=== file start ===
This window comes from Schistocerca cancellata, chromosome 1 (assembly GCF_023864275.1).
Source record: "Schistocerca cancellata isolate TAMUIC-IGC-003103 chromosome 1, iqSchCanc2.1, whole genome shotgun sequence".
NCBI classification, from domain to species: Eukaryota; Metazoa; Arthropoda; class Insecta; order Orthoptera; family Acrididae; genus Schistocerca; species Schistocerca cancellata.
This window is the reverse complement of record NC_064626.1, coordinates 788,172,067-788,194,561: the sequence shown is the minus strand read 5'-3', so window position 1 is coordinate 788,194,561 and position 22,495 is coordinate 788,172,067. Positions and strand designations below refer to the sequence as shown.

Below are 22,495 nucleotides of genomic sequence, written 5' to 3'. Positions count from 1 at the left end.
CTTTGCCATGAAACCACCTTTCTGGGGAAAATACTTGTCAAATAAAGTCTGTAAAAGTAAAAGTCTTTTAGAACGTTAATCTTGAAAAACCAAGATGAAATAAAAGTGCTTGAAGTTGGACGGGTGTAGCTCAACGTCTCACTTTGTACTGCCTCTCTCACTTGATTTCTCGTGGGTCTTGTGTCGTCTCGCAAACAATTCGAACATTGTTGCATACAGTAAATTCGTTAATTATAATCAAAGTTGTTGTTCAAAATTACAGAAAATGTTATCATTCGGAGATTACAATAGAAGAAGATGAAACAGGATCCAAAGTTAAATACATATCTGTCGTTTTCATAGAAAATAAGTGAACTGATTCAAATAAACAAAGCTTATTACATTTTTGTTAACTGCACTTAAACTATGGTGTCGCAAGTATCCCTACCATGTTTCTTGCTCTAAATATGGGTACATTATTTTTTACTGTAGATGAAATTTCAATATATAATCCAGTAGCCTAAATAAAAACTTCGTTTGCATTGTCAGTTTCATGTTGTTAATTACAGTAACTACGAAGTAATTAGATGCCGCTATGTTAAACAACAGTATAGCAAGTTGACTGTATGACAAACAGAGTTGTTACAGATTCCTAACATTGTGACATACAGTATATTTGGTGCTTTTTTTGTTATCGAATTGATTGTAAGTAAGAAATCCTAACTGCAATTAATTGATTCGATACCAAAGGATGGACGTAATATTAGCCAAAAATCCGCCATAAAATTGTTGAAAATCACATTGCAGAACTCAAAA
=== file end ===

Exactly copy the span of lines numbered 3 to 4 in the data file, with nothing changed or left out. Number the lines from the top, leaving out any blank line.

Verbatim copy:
NCBI classification, from domain to species: Eukaryota; Metazoa; Arthropoda; class Insecta; order Orthoptera; family Acrididae; genus Schistocerca; species Schistocerca cancellata.
This window is the reverse complement of record NC_064626.1, coordinates 788,172,067-788,194,561: the sequence shown is the minus strand read 5'-3', so window position 1 is coordinate 788,194,561 and position 22,495 is coordinate 788,172,067. Positions and strand designations below refer to the sequence as shown.